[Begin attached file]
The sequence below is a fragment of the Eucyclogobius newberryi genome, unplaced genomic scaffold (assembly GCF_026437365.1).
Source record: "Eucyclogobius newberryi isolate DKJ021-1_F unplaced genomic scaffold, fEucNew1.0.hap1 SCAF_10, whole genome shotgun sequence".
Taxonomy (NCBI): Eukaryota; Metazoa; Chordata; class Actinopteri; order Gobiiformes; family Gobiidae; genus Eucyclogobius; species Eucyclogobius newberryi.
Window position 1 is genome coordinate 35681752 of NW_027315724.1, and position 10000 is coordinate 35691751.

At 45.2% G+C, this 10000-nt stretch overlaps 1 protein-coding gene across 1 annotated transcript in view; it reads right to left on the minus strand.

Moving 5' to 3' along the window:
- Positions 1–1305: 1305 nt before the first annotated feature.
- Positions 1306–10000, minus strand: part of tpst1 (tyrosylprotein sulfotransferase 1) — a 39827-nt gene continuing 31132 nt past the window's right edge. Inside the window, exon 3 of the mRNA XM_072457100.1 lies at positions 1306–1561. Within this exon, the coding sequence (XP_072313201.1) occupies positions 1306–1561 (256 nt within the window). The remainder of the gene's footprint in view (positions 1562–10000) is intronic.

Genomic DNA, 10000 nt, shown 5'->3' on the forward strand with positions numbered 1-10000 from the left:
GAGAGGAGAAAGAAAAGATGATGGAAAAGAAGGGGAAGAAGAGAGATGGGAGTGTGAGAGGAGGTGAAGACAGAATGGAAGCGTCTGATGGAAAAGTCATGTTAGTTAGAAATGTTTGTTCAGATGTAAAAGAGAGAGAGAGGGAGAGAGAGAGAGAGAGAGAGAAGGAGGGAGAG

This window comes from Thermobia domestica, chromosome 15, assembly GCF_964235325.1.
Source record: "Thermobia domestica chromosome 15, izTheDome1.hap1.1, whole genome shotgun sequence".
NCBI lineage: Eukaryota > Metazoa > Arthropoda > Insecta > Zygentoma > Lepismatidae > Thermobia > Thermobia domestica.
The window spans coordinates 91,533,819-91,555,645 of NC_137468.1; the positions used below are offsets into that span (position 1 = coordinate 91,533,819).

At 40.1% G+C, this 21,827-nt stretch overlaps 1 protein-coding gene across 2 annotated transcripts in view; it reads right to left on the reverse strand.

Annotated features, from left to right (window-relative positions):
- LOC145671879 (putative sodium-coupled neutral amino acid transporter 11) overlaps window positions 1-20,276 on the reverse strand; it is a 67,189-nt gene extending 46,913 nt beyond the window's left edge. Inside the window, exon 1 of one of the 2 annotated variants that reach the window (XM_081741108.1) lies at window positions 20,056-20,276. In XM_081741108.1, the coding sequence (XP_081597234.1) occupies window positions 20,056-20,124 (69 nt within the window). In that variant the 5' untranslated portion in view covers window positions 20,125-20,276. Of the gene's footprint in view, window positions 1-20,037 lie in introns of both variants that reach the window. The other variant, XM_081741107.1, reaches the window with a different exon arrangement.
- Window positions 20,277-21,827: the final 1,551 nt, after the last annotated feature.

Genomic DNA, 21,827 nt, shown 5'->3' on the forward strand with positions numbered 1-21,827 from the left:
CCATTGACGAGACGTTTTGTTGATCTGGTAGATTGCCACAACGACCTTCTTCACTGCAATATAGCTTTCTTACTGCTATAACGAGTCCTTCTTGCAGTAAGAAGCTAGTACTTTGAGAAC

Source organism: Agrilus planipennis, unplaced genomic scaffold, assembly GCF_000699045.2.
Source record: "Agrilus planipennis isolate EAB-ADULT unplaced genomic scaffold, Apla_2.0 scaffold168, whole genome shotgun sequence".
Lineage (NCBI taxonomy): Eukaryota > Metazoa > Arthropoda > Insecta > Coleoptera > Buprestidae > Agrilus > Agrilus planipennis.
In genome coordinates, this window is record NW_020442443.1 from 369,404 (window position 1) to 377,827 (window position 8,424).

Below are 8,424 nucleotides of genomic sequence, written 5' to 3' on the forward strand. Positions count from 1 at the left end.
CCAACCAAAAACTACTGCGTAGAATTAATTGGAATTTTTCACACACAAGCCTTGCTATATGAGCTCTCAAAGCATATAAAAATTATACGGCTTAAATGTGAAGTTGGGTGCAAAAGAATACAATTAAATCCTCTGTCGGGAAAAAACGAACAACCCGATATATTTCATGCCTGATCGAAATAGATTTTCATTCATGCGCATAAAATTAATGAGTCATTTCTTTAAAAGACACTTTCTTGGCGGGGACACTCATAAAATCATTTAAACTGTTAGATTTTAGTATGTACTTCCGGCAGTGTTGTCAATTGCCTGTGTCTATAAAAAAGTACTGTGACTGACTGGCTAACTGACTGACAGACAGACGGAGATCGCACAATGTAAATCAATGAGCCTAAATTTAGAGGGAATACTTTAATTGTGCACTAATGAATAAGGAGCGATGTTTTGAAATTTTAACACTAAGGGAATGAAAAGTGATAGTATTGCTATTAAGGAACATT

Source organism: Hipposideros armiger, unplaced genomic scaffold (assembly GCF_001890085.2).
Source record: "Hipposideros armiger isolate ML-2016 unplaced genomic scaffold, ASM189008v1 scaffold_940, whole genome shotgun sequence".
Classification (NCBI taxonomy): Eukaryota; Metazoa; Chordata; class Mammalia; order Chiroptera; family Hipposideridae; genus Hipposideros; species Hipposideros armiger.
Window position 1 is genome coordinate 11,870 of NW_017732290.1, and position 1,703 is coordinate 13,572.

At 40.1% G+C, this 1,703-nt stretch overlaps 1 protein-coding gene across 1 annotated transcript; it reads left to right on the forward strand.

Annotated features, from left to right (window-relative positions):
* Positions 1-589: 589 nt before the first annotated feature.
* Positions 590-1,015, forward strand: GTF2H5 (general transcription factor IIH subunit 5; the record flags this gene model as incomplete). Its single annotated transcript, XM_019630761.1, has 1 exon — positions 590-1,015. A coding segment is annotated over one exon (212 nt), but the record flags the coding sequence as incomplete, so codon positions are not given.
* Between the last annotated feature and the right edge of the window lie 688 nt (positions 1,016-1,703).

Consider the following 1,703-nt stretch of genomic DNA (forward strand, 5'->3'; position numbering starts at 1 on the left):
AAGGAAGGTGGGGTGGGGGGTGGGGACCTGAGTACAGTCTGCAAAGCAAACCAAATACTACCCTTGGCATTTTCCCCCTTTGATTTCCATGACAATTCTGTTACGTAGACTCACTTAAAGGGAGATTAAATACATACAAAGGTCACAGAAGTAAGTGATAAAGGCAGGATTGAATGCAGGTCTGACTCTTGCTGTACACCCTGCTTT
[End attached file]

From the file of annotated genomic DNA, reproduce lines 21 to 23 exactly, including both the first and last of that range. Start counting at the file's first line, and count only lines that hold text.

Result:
Source organism: Agrilus planipennis, unplaced genomic scaffold, assembly GCF_000699045.2.
Source record: "Agrilus planipennis isolate EAB-ADULT unplaced genomic scaffold, Apla_2.0 scaffold168, whole genome shotgun sequence".
Lineage (NCBI taxonomy): Eukaryota > Metazoa > Arthropoda > Insecta > Coleoptera > Buprestidae > Agrilus > Agrilus planipennis.